The 1.25 million pound salami recall by Daniele Inc. and the associated outbreak was not on the table at last week’s Traceability Interoperability Summit in Denver.
It did not become public until the weekend, when summit participants were on the way to their homes in the U.S., Canada, and Europe.
But the outbreak of Salmonella Montevideo, with salami suspected as the source, is just the sort of event that is forcing government to drive the traceability agenda.
Dr. Jennifer McEntire, the principal author of “Traceability in Food Systems,” the report of the Institute of Food Technologists to the Food and Drug Administration (FDA), listed some of the recent outbreaks that are building demand for traceability.
The 2006 spinach outbreak (E. coli O157:H7); the 2007 pet food recall (melamine and cyanuric acid); the 2006 Peter Pan peanut butter outbreak (Salmonella Tennessee); the 2007 Chili outbreak (botulism); and the 2008-09 Peanut Corporation of America peanut butter and peanut paste outbreak (Salmonella Typhimurium) were cited by the IFT report as examples of how food safety officials have had problems “tracking and tracing” when lives are on the line.
“Daniele salame”, also sold under the Boar’s Head, Black Bear and Dietz & Watson brands, may be only the latest example of how tracking and tracing does not exactly move with light speed.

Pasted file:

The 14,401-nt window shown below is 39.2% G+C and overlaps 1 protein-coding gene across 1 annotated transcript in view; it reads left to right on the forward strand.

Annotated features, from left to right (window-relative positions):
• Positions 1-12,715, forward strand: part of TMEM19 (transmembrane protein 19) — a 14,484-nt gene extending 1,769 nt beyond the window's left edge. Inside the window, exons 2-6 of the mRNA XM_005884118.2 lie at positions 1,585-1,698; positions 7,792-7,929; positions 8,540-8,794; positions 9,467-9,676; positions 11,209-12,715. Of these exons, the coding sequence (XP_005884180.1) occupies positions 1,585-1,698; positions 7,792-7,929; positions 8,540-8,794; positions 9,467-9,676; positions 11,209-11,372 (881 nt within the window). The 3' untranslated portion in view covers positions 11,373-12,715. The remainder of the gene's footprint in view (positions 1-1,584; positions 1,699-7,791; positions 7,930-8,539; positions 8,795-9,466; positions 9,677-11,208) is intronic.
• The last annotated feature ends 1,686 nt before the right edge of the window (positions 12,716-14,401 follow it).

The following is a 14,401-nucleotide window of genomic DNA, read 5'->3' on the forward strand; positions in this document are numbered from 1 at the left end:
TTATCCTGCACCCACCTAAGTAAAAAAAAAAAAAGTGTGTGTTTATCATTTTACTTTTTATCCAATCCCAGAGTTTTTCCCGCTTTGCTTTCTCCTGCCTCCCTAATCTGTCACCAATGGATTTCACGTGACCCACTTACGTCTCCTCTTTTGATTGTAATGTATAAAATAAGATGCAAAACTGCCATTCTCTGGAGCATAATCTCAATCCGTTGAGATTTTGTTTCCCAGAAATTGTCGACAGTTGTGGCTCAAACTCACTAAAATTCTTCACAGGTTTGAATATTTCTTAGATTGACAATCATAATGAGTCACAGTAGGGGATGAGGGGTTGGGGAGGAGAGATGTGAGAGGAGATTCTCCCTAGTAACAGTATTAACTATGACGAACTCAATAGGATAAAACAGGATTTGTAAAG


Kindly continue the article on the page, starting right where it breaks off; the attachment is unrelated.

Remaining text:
Oregon Department of Health’s senior epidemiologist, Dr. William (Bill) Keene says the Salmonella Montevideo “popped up” in his state last July. Food safety attorney Bill Marler says rumors about the outbreak swirled for several weeks before the Centers on Disease Control and Prevention (CDC) announced the 38-state outbreak.
“Frankly, it was an open secret between industry, government, retail and the media for a month. It was just the public that was left in the dark alley,” Marler said.
With the weeks and months that went by before CDC felt free to make its announcement of a Salmonella Montevideo outbreak involving 184 confirmed cases in 38 states with 35 requiring hospitalizations; with major retailers like Costco, Wal-Mart, Sam’s Club, Kroger and Amazon.com selling the suspected product; and with an ingredient like pepper also implicated, it’s almost certain this outbreak will be used as another example at the next traceability meeting.
It is another case study that supports the “core recommendations” that the IFT report makes to FDA. It says “each supply chain partner must:”
- Identify Critical Tracking Events in order to trace product.
- Record standardized key data elements for each Critical Tracking Event that link incoming with outgoing product, whether product is transformed (internal tracing) or changes locations (external tracing).
- Provide FDA with key data elements in an electronic form for each Critical Tracing Event within 24 hours of a request.
It also calls for standardized data, education, and auditing.
Dr. David Acheson, FDA’s former associate commissioner of foods, says the problem is that we are “not finding the source of (these outbreaks) fast enough.” Acheson, who knows these things, says today FDA investigators are left literally going from business to business, sometimes going through boxes of paper records.